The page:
Ten years ago James Cameron made Avatar, one of the highest-grossing films of all time. It was supposed to revolutionize movie technology. Instead, Cameron disappeared from the movies, everyone’s forgotten Avatar, and its 3D technology has failed to change almost anything. Instead, the real revolution in movies has been Netflix. Convenient. But hardly futuristic.
Directors as popular as Spielberg and as prestigious as Scorsese have tried their hand at 3D since Cameron amazed the world with Avatar, but without much success. But the industry hasn’t given up yet, and this year the man trying his luck is Robert Rodriguez, of Sin City fame. Twentieth Century Fox bet $200 million on his movie Alita: Battle Angel, an adaptation of a Japanese manga by Yukito Kishiro, Gunm. Cameron wrote and produced the film and his Lightstorm Entertainment company was also involved in the production, which will have to satisfy Cameron fans for now.
I don’t know if Alita: Battle Angel will earn a fortune. But it reveals five features of our future storytelling. It has something more attractive than Avatar’s everyman-hero among blue aliens—a computer-generated girl with the immense eyes typical of manga characters, played by Rosa Salazar. We’re talking about an animated character in a live-action film, but it’s getting harder and harder to tell, since our stories seem to be converging through visual effects toward a new kind of digital representation. If this is the future, one wonders if people will even be able to look back to 20th century cinema and recognize the actors or the characters they played.
To say our protagonist looks realistic doesn’t begin to do justice to the character Salazar plays, since the story makes it as complicated to think about her as human as it is to recognize how she’s depicted technologically. Alita is a cyborg, a human brain with a heart made of some futuristic power source that gives her immense strength. She’s a Battle Angel—a trained warrior in a girl’s body. War seems to dominate the thinking in our popular storytelling and it reaches a rare purity of expression in this case, in which war comes out of a girl’s innocence.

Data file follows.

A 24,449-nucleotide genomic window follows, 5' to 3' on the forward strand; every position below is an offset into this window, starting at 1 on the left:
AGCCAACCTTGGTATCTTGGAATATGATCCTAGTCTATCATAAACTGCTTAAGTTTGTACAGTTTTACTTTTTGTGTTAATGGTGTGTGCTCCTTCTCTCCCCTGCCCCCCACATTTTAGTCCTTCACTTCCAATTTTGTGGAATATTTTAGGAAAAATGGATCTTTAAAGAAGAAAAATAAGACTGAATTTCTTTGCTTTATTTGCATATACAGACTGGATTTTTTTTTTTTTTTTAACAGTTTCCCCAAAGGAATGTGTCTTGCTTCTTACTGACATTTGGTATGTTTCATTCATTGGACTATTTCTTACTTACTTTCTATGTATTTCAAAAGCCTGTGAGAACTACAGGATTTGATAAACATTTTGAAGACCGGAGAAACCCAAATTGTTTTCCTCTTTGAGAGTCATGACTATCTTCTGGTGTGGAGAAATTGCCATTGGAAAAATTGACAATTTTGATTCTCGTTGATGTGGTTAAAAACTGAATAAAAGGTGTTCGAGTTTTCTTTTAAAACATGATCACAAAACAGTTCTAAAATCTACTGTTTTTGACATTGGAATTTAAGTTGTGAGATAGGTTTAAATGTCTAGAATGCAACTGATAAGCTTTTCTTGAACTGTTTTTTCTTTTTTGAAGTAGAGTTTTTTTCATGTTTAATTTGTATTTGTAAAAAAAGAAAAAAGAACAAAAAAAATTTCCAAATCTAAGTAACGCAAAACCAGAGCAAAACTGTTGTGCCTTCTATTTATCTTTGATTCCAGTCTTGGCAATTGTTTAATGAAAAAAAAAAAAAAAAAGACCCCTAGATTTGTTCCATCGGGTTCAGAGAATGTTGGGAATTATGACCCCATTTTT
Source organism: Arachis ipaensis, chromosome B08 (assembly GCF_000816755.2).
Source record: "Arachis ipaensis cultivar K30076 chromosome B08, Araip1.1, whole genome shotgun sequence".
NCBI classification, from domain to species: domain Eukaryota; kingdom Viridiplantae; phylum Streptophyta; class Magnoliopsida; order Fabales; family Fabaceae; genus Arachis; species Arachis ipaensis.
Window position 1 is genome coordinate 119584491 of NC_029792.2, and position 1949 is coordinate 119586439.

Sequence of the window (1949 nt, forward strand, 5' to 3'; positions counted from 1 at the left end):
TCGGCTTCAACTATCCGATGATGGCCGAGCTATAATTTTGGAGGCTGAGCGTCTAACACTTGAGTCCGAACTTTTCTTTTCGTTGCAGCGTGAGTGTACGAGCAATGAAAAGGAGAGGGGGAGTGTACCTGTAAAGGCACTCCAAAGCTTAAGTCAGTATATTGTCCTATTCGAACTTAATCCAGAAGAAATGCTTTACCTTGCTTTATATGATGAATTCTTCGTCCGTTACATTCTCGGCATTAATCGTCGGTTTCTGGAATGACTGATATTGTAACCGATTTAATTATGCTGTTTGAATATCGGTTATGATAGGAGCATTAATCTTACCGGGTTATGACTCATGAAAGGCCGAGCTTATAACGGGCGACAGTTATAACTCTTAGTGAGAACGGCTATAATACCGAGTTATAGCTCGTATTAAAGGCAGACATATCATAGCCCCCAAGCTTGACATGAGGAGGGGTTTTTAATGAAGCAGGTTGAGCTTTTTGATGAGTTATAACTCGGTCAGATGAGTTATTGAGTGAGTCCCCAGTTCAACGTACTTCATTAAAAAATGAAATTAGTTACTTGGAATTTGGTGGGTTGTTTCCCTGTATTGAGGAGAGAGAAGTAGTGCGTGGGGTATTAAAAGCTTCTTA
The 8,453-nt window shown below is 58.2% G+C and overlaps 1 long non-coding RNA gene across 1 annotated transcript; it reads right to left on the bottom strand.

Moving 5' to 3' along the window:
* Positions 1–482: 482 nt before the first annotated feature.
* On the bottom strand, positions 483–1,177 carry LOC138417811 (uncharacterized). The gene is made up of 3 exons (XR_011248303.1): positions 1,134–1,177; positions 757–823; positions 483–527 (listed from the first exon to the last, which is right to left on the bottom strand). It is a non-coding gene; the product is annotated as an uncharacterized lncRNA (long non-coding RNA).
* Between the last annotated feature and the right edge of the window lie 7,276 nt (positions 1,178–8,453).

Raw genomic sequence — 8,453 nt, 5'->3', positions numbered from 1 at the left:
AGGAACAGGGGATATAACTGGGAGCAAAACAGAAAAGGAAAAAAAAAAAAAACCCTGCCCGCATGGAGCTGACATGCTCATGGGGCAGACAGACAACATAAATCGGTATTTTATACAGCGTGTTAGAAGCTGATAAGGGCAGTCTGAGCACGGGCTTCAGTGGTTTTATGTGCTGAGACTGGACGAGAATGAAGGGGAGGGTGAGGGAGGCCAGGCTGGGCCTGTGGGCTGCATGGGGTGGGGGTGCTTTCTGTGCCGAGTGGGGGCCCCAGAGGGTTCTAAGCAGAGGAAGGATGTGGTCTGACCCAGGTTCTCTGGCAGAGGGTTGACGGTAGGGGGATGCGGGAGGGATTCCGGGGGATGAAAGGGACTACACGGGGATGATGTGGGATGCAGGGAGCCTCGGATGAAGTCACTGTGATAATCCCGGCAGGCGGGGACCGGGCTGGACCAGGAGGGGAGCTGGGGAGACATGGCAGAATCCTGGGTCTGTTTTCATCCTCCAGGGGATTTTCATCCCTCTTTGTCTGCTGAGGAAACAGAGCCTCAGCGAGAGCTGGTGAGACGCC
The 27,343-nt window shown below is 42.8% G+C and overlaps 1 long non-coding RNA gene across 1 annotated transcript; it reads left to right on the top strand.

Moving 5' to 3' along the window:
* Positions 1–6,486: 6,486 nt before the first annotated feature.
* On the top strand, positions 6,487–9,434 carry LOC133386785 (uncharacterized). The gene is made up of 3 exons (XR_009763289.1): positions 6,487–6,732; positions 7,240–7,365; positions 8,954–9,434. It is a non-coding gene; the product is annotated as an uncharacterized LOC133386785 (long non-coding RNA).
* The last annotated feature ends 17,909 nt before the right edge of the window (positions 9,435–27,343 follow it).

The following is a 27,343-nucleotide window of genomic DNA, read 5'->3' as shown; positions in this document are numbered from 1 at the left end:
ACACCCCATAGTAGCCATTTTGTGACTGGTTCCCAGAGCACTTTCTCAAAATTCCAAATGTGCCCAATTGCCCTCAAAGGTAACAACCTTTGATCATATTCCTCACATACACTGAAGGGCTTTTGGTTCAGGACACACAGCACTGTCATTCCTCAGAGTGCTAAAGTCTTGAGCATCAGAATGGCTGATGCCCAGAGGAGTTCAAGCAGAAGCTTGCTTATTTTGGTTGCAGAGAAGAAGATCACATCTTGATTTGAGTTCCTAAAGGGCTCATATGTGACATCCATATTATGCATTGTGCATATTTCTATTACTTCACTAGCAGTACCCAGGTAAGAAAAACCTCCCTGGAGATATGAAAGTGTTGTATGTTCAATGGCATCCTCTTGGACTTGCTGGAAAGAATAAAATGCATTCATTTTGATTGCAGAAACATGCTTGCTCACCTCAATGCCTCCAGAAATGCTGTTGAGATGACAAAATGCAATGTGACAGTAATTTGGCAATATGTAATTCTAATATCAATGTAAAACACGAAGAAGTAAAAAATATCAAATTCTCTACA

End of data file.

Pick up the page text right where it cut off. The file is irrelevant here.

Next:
The world she inhabits is post-apocalyptic, as the future always is in our stories. After an inter-planetary civil war, large parts of our world have been destroyed, reduced to garbage heaps and ruins. A terrible oligarchy rules from Zalem, a floating city that seems all-powerful. The poor masses live underneath it, in Iron City, which is mostly slums dominated by techno-military surveillance. They’re entertained by a bloodsport combining racing, skating, and fights to the death between cyborgs with various weapons.
Originality doesn’t matter anymore—that’s the first feature of our new story-telling. The slum city resembles Blade Runner, like every other visionary movie about the future. The floating city recalls to mind the recent movie Elysium and any number of other stories since Gulliver’s Travels came up with the idea. And, of course, we’ve seen the bloodsport in several movies: Rollerball, Death Race, The Running Man, etc. Since most viewers haven’t seen most of those movies and movies are now made for viewers, not critics or other movie-makers, it’ll seem new and that’s all that matters.
Instead—and this is the second feature—character is what matters. The agony of this girl who has to lose everything over and over again is what keeps the viewer watching what seems to be the first film in a franchise—that is, if viewers find her suffering as affecting and her childish beauty as winning as Rodriguez and Cameron hope.